ILS Customer Bill-of-Rights Discourse Continues

I’ve not intentionally delayed my response to Richard Wallis’s recent comments/reply. I’ve been a little busy rolling out our “3.1” feature-set over at I plan a reflective post on “Zen and the Art of OPAC Wrangling” in the next week and another geeky post in which I 1apse 1nt0 b1nar100101 10101001 100101. Damn! Did it already!

But, as it turns out, I’m glad I let this conversation simmer because a number of people have added their thoughts to the mix as well, and I’m really pleased with the fact that this issue is getting some attention. As I’ve said before, what we are allowed to and able to do with our ILSs will determine how pertinent libraries are over the next ten years and beyond. We need to get everything we want from our vendors and we need it fast.

Originally, Richard had suggested that if we were given open read-only access to the data, we would not “[understand] what the data in the tables actually means”, to which I replied, “This does not give enough credit to those of us who hack away on these systems every day. We’ll figure it out.” Want proof? Richard’s response:

Looking at the issue from John’s end of the telescope it sounds so obvious and simple. Imagine looking at it from as a support analyst’s point of view. From her end of the telescope she can see [in Talis’ case potentially 100+ Johns hacking away on their systems every day – a thought to drive you straight toward the caffeine in the morning!

Let’s just put aside the fact that 100+ Johns, alone, would probably drive you straight toward the closest stiff drink. I’m really not sure how to take this comment, except to say that support analysts are there to “support”. When I talk about changing the way vendors and libraries interface, this falls right into that slot. Those support analysts need to be retrained (reprogrammed?) to be able to think about the caller on the other end of the phone as an equal–that way, they become an advocate for the customer, not just a problem solver. I just can’t buy into the thinking that we can’t be granted the essential right to access our data because that might make it harder to support. That is a challenge for vendors to deal with and I have little interest in how comfortable support analysts are with their job.

The development and support needed to provide an ILS that was capable of being relied upon by 100’s of academic and public libraries, predicated the customer vendor relationship we are now used to.

To some extent, yes, and I’ve mentioned before that libraries are partially to blame for enabling vendors to pursue their current business models. But the prevailing winds were different, even a few years ago. I’m my mind I tend to liken ILS vendors to the recording industry. A colossal shift is happening within libraries, due in large part to the emergence of web 2.0 technologies. This shift is wresting control of the development process away from vendors and putting it in the hands of the library coder. I believe this will eventually blossom into a large library developers network (and I’m hoping AADL can play a key role in getting that moving). Under current business models, it just doesn’t make sense for vendors to allow that to happen. The arguments against any component of my bill-of-rights have seemed tenuous at best.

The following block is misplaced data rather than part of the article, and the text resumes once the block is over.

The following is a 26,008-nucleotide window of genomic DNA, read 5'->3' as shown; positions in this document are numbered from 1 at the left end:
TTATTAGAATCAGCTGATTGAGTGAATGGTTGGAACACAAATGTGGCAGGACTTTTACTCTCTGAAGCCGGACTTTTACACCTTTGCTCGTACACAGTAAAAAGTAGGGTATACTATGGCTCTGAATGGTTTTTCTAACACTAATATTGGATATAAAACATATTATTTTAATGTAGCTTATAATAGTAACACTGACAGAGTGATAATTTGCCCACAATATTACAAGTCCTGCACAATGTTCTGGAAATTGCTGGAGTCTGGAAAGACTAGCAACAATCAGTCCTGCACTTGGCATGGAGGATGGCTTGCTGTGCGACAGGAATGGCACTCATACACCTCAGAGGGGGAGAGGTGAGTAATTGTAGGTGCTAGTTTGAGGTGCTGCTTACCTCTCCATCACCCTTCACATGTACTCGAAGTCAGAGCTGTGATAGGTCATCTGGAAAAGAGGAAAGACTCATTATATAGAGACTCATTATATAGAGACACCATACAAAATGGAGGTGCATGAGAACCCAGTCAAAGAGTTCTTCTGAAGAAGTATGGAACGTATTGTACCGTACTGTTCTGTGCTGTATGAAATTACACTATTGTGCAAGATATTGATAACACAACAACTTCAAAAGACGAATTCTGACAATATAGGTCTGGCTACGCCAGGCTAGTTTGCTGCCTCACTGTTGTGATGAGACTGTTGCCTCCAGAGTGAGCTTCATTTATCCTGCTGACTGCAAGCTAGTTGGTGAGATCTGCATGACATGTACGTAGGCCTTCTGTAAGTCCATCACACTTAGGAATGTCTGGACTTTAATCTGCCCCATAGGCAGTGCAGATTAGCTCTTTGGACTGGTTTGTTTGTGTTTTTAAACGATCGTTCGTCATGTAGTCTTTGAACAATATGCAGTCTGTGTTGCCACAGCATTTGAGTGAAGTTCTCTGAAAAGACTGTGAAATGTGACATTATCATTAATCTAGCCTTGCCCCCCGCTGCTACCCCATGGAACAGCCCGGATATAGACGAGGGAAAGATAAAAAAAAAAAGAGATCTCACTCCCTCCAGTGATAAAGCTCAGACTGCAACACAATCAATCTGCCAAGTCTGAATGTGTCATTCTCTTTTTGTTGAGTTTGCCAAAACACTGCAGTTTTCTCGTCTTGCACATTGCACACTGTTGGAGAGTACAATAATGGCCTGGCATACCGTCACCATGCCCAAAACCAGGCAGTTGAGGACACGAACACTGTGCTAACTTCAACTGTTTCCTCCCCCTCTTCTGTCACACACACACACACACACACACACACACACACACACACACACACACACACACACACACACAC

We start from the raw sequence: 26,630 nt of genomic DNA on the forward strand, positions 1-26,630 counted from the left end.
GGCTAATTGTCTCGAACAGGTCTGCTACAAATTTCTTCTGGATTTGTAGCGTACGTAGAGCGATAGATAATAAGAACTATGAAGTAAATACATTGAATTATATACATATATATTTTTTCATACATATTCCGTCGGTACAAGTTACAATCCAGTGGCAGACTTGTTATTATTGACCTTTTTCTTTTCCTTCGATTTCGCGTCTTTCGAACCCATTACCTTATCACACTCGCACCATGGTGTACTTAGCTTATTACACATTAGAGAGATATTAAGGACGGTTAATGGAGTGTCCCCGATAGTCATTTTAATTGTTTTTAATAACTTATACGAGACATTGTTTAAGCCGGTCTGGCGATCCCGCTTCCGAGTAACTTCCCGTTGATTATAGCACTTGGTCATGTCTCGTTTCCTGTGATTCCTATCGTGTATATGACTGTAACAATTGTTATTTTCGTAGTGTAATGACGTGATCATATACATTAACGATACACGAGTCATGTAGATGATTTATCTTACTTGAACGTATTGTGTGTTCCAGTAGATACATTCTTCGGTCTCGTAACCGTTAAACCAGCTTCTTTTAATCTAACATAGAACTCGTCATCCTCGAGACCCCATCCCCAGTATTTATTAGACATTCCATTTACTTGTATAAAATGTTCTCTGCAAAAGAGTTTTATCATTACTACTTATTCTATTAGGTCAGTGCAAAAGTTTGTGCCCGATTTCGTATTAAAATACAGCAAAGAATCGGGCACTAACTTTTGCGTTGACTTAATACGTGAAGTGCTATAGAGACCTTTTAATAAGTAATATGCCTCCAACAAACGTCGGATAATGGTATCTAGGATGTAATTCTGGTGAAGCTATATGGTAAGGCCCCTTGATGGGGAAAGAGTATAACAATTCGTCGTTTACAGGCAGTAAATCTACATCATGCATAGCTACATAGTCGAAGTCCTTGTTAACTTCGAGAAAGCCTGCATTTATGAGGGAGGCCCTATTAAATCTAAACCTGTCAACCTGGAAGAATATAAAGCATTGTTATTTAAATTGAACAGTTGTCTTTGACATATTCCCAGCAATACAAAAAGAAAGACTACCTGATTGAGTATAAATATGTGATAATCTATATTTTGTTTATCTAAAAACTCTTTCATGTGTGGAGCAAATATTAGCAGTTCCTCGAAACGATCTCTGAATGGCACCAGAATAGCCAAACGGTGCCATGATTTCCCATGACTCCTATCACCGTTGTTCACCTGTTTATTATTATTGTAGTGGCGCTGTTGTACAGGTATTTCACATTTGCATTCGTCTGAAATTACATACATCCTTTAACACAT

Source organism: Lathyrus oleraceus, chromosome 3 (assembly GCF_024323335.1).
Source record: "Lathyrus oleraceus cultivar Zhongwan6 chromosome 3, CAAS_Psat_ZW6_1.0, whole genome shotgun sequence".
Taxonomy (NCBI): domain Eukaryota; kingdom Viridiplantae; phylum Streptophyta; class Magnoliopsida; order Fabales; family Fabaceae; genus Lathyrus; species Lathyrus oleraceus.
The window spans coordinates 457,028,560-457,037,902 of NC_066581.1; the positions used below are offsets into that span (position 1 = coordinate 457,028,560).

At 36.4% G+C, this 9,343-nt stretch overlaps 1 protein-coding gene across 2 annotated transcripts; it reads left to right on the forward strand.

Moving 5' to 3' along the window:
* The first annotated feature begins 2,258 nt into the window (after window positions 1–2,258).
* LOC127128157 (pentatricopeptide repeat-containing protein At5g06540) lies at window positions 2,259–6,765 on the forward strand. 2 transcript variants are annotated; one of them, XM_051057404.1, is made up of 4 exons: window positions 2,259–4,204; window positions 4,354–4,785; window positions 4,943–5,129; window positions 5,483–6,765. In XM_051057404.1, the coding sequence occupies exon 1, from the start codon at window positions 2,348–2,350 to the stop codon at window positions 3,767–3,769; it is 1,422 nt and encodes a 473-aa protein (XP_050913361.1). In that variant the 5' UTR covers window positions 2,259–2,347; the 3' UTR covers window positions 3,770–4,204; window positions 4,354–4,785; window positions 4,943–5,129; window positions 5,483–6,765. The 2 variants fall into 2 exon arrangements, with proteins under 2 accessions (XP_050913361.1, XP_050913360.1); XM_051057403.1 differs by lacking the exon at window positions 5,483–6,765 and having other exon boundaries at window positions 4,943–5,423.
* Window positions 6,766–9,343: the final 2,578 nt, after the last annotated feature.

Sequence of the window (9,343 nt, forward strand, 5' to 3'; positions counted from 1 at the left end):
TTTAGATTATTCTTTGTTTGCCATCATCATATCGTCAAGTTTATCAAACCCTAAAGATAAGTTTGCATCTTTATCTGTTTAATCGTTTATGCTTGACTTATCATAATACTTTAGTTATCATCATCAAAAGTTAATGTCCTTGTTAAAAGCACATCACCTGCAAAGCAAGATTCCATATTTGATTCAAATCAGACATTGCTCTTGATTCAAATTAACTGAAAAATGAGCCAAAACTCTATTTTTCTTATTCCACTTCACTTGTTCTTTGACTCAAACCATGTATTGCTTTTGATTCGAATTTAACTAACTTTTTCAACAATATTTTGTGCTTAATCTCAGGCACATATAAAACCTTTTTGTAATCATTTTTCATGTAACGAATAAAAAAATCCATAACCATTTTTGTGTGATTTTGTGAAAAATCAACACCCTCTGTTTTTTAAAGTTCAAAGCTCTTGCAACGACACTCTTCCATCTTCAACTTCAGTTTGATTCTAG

Read Paul & Ken’s whitepaper and you will see that we at Talis, believe that things are due for a change, and not a small one; If Libraries are to continue to matter, which we believe they must. We Libraries, librarians, ILS & other system vendors, we will have to embrace and promote that change.

I’m not at all worried whether libraries will matter. I’m worried to what degree they will be pertinent in the lives of our constituents. What vendors need to be asking themselves is, “If we don’t change, will we still be in business?” I see rough times ahead for vendors as the gravy train comes screeching to a halt. I’m glad for Richard that Talis seems to be jumping the rails for a workable business model–I just think they ought to be committed to providing the four basic rights I’ve proposed to libraries. Libraries, in turn, need to be insisting upon them when it comes time to migrate.

You want your OPAC to differentiate your Library; you want your users’ account information to appear in their favorite portal; you want to communicate with your customers by email, RSS, SMS Text, IM, etc.; if all the core functionality was available via a software service you could – and would you care how and on what it ran? I think not.

I think I probably would. As you know, one of my assertions is that we ought to have administrative control over the box. We also need to be able to integrate the box into our enterprise. That means being able to deploy software such as our own backup and restore agents on the server. We’d need access to logs, the ability to monitor processes, etc. Telling an organization to entrust it’s livelihood to you without allowing them to look under the hood is not right. Even philosophically, it doesn’t jive with the idea of web 2.0.

It’s hard not to notice that there is a measure of bitterness directed toward vendors. I myself have been quoted as saying vendors are “money hungry” (when, in fact, my point had been that vendors are perceived as money hungry. An important distinction). At this point, I think it’s important that both sides approach the other in a manner that does not incite defensiveness. In my opinion, the debate over how much we’ve been paying vendors is not important to this discussion and is probably counterproductive. That’s a matter for market forces (and accounting) to deal with. I want this discussion to evolve as it has and hopefully lure other vendors into it as well.

So that’s my response to Richard’s response to my response to his response to my ILS customer bill-of-rights. Headache anyone?

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